Singer Dionne Warwick was so fed up with the misogynistic lyrics of rap icons Snoop Dogg and Tupac Shakur that she invited them and the imposing Death Row Records co-founder Suge Knight to her house for an education.
As Snoop recalled in CNN’s documentary “Dionne Warwick: Don’t Make Me Over,” she told them to arrive at 7 a.m., per CNN. He said they were so “scared” that they got there eight minutes early.
Warwick, he said, demanded they call her a “bitch” to see how it made them feel.
“You guys are all going to grow up,” Warwick said, according to Snoop’s retelling. “You’re going to have families. You’re going to have children. You’re going to have little girls, and one day that little girl is going to look at you and say, ‘Daddy, did you really say that? Is that really you?’ What are you going to say?”
Both Snoop and Tupac were regularly using terms like “bitch” and “ho” in their songs at the time. Warwick said in the documentary that “these kids are expressing themselves,” which is their right, but there was a proper “way to do it.”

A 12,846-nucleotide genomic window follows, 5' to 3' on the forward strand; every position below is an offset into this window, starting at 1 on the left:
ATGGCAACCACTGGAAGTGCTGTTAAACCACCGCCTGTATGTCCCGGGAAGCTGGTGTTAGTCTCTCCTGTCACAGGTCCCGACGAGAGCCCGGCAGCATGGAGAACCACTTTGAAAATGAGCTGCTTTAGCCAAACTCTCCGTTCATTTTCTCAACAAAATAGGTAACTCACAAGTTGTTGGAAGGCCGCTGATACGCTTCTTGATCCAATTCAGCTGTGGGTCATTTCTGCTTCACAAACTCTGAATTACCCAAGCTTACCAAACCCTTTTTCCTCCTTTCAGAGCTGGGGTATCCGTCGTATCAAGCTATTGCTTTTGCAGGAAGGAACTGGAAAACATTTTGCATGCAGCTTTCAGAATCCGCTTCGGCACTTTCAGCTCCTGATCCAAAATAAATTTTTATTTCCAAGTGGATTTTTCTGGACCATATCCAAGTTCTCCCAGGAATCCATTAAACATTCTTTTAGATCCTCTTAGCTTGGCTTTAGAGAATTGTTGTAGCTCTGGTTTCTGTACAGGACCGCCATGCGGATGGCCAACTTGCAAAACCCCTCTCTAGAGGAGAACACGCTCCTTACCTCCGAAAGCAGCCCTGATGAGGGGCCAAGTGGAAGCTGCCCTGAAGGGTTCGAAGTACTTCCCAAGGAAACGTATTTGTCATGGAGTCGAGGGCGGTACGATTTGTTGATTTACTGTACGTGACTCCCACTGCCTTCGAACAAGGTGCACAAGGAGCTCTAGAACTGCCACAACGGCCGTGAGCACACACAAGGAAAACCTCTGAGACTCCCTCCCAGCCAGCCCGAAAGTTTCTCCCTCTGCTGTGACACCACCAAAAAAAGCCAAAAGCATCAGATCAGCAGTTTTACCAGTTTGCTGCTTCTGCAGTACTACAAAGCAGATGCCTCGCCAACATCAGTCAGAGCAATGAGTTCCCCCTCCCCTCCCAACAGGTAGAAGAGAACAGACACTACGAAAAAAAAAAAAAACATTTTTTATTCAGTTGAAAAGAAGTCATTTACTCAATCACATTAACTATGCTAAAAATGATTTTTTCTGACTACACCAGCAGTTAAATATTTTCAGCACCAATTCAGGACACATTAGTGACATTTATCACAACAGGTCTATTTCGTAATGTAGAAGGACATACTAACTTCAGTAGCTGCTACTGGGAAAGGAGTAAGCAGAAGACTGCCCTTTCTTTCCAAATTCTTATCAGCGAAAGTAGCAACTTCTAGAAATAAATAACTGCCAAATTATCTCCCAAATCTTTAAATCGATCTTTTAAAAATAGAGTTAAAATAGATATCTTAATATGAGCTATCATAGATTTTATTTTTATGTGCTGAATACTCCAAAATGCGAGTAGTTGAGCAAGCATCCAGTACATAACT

Snoop said he took it to heart.
“She was checking me at a time when I thought I couldn’t be checked,” he said in the documentary. “We were the most gangsta as you could be, but that day at Dionne Warwick’s house, I believe we got out-gangstered that day.”
He added: “Dionne, I hope I became the jewel that you saw when I was the little, dirty rock that was in your house. I hope I’m making you proud.”
Snoop later raised daughter Cori alongside his sons Cordé, Cordell and Julian, per People. Tupac was gunned down in Las Vegas in September 1996 at age 26.
As for Knight, the former record executive — who previously suggested Tupac wasn’t dead and joked about rapper Eazy-E being purposefully injected with HIV — was sentenced to 28 years in prison in 2018 for a hit and run that left one man dead and another injured.
Warwick spoke last year about the sit-down on “The Real.” When the rappers felt she was, “as they said, ‘dissing them,’” Warwick said she reminded them: “If I didn’t care about you, you would not have been invited to my home.”
“They all kind of knew that I was quite serious,” Warwick said. “We had something to talk about. I was giving them a spanking, and they wanted to know why I was spanking them.”